Close your eyes and think back to your earliest childhood memories. What do you remember? For me, it’s the sound of the laundromat as the washers and dryers hum a sweet lullaby, and the feeling of laying down in the basket. It was a place of warmth, surrounded by the comforting sounds of my older sisters chatting and laughing as they tackled the mundane task of laundry. Today, I want to explore the power of childhood memories and how they shape who we are today. Inspired by a question that asked me to sum up my youth in two words, I couldn’t help but think of “laundromat basket” and the memories that come flooding back. Join me on this journey as we look back on our fondest childhood memories, and explore how they continue to shape us into the people we are today. Stick with me on this, I promise there’s a method to the madness.


What is it about laundromat baskets that makes a kid feel safe?  It’s the warmth of the clean clothes coming out of the dryer.  Laying on them made me feel like I was getting a hug from grandma. I felt safe. I felt security.  I felt comfortable. As I’ve gotten older, that memory has taken on a profound new meaning. It reminds me of the importance of finding joy in the everyday moments of life, particularly those shared with loved ones. In a world that’s often defined by stress, anxiety, and loneliness, it’s moments like those at the laundromat that can sustain us and strengthen our bonds with one another.


This past March, I celebrated my 52nd day of birth on this earth. As I reflect on my age and the memories I cherish most from childhood I couldn’t help but think of the simple act of going to the laundromat with my two older sisters.  To you this may seem like an odd memory to share, but for me it’s special because those trips have stayed with me to this day. Growing up in the 70s and 80s, I have vivid memories of our weekly trips to the laundromat. It was an era when middle-class families couldn’t afford such luxuries as a washer and dryer at home. That meant, if the family did have one as we did, it was often broken down or in constant need of repair. Going to the laundromat became the norm for many families during that time. As a child, I always looked forward to our trips to the laundromat because, for me, it was a chance to turn a mundane task into something fun and exciting. Laundromat was special because it gave me the opportunity to bond with my older sisters. Over the months and years of doing laundry with them I got to know their personalities.  What drives them? What motivates them? I learned of their passion and desires to be the best.  To be kind. To be adventurers and above all to be brave.  These are the lessons I learned and carry with me as an adult.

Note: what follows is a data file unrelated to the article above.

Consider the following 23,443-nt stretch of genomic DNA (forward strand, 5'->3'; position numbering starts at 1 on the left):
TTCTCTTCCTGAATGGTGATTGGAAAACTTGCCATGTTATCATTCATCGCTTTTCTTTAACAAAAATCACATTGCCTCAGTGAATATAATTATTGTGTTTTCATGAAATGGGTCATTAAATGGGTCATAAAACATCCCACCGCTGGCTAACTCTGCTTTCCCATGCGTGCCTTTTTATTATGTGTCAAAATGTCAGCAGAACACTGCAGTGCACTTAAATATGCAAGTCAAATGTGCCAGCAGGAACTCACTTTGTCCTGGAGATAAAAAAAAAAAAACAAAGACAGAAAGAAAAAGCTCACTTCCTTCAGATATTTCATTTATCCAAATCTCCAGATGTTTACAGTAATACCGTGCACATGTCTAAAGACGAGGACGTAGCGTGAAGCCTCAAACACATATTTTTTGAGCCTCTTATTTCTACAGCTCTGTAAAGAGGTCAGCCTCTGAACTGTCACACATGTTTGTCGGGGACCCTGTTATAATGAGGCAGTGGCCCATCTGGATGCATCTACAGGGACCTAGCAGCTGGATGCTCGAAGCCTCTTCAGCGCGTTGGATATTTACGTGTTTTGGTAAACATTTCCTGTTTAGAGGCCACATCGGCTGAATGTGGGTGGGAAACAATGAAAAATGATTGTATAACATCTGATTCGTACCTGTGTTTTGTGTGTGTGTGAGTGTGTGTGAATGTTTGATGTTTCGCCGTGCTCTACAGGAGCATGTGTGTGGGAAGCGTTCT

Let us not underestimate the power of everyday experiences. Every seemingly mundane task has the potential to teach us something new, help us to connect with others, or create lasting memories that we can look back on with fondness.  In today’s world where everything is about speed and convenience, it’s easy to take for granted the small but significant moments that make up our lives. Visits to the laundromat may seem like an annoyance or a chore to some, but for me, it was an opportunity to connect with family, make new friends, and learn valuable life skills. These are lessons that have stayed with me and helped me to appreciate the simple things in life that truly matter.



  1. Greetings from Wyobraska! Had to create a new handle(lost my old one).

    Ya know Sunny? It’s amazing and creepy how our shared experiences coincide. I agree with the points on the laundromat = safety and continuity. The fixation on the basket was shared by me. But, being me and a boy, it was more about how I can sneak to the other side and climb in it and pull myself along the row grabbing dryer doors. Sure, I may have gotten a whopping or two for such things but that didn’t change who I was, no regrets! Also, a very specific memory at the laundromat on Lake in Altadena was the day I taught myself to tie my own shoelaces and was so proud but a little hurt at my Mom’s borderline indifference at what, in the eyes of a 4 year old boy, was a monumental achievement. This was the same era you and I attended Washington Preschool together. 🙂
    Christmas break during our Wilson 7th grade year I spent the entire laundromat trip listening to the soothing sounds of the Washington and Allen laundromat while breaking in the chronicles of Narnia book series I had gotten for Christmas that morning. Talk to you soon!

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